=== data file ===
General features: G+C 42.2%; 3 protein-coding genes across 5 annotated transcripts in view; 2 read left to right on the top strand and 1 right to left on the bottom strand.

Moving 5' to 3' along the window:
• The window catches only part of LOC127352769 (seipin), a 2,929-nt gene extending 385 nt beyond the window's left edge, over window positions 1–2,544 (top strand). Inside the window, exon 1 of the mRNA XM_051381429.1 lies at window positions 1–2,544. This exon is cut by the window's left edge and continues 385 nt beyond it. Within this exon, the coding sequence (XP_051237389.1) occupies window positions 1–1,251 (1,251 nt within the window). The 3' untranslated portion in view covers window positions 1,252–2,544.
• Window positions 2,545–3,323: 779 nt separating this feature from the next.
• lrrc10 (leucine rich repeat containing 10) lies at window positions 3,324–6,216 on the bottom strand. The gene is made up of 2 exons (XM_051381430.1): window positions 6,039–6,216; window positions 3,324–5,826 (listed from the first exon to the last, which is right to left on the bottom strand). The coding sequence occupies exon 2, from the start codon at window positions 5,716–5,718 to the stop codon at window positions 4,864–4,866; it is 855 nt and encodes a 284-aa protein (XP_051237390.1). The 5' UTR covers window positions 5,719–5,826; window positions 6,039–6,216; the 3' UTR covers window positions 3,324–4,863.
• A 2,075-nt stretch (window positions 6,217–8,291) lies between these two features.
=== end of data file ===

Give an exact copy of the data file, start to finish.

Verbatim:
General features: G+C 42.2%; 3 protein-coding genes across 5 annotated transcripts in view; 2 read left to right on the top strand and 1 right to left on the bottom strand.

Moving 5' to 3' along the window:
• The window catches only part of LOC127352769 (seipin), a 2,929-nt gene extending 385 nt beyond the window's left edge, over window positions 1–2,544 (top strand). Inside the window, exon 1 of the mRNA XM_051381429.1 lies at window positions 1–2,544. This exon is cut by the window's left edge and continues 385 nt beyond it. Within this exon, the coding sequence (XP_051237389.1) occupies window positions 1–1,251 (1,251 nt within the window). The 3' untranslated portion in view covers window positions 1,252–2,544.
• Window positions 2,545–3,323: 779 nt separating this feature from the next.
• lrrc10 (leucine rich repeat containing 10) lies at window positions 3,324–6,216 on the bottom strand. The gene is made up of 2 exons (XM_051381430.1): window positions 6,039–6,216; window positions 3,324–5,826 (listed from the first exon to the last, which is right to left on the bottom strand). The coding sequence occupies exon 2, from the start codon at window positions 5,716–5,718 to the stop codon at window positions 4,864–4,866; it is 855 nt and encodes a 284-aa protein (XP_051237390.1). The 5' UTR covers window positions 5,719–5,826; window positions 6,039–6,216; the 3' UTR covers window positions 3,324–4,863.
• A 2,075-nt stretch (window positions 6,217–8,291) lies between these two features.